Separation of mothers and children due to migration can be painful. Yet no child can truly be left behind in their home countries when their mothers’ presence can be tangibly felt through regular calls or video calls. Employers’ care and support is vital to ensure their MDWs take adequate short breaks during their long work days to stay connected with their children, and have the time to recharge and optimise their productivity. Meanwhile, for migrant mothers, it is particularly important to have the support of carefully selected guardians who are responsible, loving and like-minded so they can rest assured that their children are safe, healthy and well cared for even though they live miles apart.

“There’s so much we can all do to show our care and support for MDWs. If you employ an MDW who has children, please encourage her to have regular, heart-to-heart connections with her children. Support their connection by providing your employee with short breaks to interact with her children. This small gesture will truly make a meaningful difference!” added Catherine Gurtin.

Alongside their exhibition, PathFinders’ 14th Anniversary and Children’s Day fundraising appeal No Child Left Behind seeks to raise urgently-needed funds to protect children born to migrant mothers in Hong Kong. 

Since 2008, PathFinders has helped over 9,800 migrant mothers and children facing crisis to find a path to a brighter future. Every year 500 children and their migrant mothers seek their specialist care and protection. The last few years have been difficult for so many in Hong Kong, but especially for MDWs who have faced their own unique challenges and been excluded from pandemic relief measures. For the PathFinders team it’s been even harder than usual to help expectant and migrant mothers navigate their crisis and ensure no child is left behind.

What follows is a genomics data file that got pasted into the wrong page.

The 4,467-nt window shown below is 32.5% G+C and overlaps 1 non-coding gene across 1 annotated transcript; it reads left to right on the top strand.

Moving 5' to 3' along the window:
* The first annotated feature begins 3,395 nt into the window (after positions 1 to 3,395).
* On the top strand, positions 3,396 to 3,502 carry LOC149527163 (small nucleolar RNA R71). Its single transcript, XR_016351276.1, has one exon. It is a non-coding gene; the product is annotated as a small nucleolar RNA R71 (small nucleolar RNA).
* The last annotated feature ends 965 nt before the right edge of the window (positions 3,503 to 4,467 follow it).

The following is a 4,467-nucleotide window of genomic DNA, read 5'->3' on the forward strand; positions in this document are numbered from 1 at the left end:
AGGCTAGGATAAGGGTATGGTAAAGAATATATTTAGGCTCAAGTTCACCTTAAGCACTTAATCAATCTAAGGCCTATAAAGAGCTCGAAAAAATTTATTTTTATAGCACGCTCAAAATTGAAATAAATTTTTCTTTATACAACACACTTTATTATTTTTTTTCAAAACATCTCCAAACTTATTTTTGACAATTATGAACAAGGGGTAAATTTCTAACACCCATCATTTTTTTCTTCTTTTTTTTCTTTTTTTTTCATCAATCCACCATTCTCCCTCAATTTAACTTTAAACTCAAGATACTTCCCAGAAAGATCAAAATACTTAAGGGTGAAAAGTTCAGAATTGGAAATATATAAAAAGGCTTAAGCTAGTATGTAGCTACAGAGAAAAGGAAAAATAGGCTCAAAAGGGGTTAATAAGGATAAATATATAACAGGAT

Donations will plug urgent funding gaps for critical services and programmes, to ensure no child is born without an identity, deprived of shelter, education or unable to access healthcare. Thanks to a group of private donors, the first HK$269,000 of donations will be matched! Support PathFinders’ No Child Left Behind campaign at

PathFinders believes every child deserves a fair start in life. PathFinders is the only Hong Kong charity dedicated to supporting the unique vulnerabilities of children born to migrant mothers. Since 2008, PathFinders has supported over 9,800 mothers and children to find a path to a brighter future. To find out more about PathFinders visit

Waiting for Ibu (Mom) to Come Home 
by Alinggar Alfat Akbar (10 years old)

Bridging Hearts 
by Evelyn Genisan

Xyza Cruz Bacani (born 1987) is a Filipina street photographer and documentary photographer. She is known for her black-and-white photographs of Hong Kong and documentary projects about migration and the intersections of labor and human rights. She is one of the Magnum Foundation‘s Human Rights Fellows and is the recipient of a resolution passed by the Philippines House of Representatives in her honor, HR No. 1969. Xyza is one of the BBC’s 100 Women of the World 2015, 30 Under 30 Women Photographers 2016, Forbes 30 Under 30 Asia 2016, and a Fujifilm Ambassador. She is the recipient of grants from Pulitzer Center on Crisis Reporting 2016, WMA Commission 2017, and part of Open Society Foundations Moving Walls 24.